Aphex Twin Syro
“The problem with being avant-garde is knowing who’s putting on who,” said postmodern first-grader Calvin of the comic strip Calvin & Hobbes. Richard D. James might’ve asked himself the same question after years of building and often confounding a cult fanbase with his experimental forays into/amalgamations of techno, jungle and ambient music.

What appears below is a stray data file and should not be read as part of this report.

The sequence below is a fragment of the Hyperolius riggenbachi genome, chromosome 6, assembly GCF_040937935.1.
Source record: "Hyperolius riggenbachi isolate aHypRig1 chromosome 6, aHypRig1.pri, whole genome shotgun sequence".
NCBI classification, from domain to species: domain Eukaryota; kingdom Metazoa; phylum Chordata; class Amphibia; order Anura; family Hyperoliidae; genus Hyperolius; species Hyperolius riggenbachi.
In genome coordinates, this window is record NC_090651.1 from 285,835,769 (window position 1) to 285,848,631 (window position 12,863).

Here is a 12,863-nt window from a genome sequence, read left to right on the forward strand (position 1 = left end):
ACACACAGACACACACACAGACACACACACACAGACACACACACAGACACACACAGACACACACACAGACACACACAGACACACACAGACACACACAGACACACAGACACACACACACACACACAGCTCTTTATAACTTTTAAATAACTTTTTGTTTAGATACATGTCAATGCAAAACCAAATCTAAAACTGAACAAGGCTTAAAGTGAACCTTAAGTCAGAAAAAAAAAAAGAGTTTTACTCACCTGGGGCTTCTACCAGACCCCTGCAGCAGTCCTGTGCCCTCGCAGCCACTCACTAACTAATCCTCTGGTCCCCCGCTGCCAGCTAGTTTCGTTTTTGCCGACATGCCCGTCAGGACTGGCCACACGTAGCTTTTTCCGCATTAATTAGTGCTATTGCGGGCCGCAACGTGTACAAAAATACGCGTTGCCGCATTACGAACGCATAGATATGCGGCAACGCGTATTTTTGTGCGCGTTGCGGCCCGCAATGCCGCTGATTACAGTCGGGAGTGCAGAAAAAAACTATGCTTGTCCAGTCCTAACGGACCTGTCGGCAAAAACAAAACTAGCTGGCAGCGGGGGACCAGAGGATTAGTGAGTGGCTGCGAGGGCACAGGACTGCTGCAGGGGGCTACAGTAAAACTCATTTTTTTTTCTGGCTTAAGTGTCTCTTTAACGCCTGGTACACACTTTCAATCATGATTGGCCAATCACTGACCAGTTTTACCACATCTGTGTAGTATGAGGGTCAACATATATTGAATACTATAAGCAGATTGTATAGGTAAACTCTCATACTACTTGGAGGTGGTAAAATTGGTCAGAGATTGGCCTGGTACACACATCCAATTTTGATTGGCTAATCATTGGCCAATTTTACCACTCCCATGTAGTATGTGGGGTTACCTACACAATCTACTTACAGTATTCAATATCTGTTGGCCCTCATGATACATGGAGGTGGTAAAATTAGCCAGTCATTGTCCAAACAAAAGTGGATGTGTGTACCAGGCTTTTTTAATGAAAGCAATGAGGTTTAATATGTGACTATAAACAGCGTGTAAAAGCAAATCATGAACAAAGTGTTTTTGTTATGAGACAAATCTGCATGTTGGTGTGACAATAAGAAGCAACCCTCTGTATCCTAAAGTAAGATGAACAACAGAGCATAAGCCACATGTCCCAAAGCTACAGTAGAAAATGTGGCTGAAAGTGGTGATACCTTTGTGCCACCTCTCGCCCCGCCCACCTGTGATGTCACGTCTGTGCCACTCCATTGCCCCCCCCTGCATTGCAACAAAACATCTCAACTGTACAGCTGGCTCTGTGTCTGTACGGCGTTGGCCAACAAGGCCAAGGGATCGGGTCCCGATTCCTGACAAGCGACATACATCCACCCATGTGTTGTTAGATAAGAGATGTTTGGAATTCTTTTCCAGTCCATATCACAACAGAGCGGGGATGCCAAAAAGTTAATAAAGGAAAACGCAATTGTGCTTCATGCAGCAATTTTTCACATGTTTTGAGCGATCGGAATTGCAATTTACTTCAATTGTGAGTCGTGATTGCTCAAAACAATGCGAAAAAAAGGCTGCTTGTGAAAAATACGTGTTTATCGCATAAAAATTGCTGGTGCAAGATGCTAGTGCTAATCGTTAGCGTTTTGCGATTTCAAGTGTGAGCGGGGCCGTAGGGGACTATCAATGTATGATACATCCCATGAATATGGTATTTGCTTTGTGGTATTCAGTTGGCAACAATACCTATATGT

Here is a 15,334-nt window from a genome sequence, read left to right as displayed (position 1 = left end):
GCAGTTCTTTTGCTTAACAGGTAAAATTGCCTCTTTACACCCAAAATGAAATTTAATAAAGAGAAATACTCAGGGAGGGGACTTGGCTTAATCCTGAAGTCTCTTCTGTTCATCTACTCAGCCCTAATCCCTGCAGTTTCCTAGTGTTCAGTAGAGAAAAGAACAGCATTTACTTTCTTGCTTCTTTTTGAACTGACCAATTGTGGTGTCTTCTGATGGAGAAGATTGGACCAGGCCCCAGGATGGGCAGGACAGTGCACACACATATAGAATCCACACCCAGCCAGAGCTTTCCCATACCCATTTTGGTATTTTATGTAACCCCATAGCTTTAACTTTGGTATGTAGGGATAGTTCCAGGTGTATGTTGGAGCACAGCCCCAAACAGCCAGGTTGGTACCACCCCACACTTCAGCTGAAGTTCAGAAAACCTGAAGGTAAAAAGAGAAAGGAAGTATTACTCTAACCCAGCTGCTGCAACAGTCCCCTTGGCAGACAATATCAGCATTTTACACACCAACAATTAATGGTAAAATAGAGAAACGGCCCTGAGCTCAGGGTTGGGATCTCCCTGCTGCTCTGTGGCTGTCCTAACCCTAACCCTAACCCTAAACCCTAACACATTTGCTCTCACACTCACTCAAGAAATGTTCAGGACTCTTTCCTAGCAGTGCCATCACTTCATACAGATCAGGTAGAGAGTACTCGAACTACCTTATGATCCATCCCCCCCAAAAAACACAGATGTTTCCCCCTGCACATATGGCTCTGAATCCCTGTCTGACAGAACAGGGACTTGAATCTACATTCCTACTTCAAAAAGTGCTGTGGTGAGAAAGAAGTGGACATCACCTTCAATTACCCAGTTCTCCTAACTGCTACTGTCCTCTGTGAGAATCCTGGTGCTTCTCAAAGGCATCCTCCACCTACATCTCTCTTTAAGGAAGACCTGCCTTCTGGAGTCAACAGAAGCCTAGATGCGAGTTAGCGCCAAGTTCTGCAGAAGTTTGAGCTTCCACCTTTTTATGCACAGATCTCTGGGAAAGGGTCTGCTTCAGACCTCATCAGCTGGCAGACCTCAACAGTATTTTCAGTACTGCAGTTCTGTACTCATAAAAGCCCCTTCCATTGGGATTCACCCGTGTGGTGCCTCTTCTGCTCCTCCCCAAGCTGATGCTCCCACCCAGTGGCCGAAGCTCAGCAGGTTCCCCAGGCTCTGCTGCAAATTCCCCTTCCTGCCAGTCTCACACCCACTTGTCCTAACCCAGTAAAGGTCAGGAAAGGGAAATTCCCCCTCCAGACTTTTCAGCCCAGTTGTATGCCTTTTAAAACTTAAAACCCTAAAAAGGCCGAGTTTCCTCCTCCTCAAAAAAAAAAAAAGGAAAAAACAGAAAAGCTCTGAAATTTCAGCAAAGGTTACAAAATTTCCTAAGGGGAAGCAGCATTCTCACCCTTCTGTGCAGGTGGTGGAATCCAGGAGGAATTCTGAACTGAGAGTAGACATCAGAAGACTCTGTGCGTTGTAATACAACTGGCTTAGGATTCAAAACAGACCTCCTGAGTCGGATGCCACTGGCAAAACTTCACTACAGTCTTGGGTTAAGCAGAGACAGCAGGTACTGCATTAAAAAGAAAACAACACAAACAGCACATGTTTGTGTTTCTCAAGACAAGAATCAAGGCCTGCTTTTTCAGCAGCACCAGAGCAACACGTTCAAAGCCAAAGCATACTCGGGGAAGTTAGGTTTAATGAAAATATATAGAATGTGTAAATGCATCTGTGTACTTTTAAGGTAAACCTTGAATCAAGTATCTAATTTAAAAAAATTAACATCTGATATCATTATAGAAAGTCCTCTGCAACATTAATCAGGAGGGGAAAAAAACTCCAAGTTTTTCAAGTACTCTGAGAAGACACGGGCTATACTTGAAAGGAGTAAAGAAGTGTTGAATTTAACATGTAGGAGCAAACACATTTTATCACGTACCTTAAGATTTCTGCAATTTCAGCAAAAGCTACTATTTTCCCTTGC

Syro, the first Aphex Twin studio album in 13 years, has James sounding less like the post-rave prankster of the 1990s and dyspeptic glitch collagist of 2001’s tire-spinning Drukqs, and more like an artist who has dispensed with the subversion and even effectively corralled his many impulses—a dominant one here being electro-funk. “XMAS_EVET10  [Thanaton3 Mix]”—the album’s de facto centerpiece at 10-plus minutes—might be as unpredictable as his most maddeningly wayward material, but repeated listens reveal a method, if not a narrative. Credit pronounced melodies (see “Minipops 67 [120.2][source field mix]”) and familiar synth atmospherics (the title track) in James’ ability to invite listeners while still challenging them.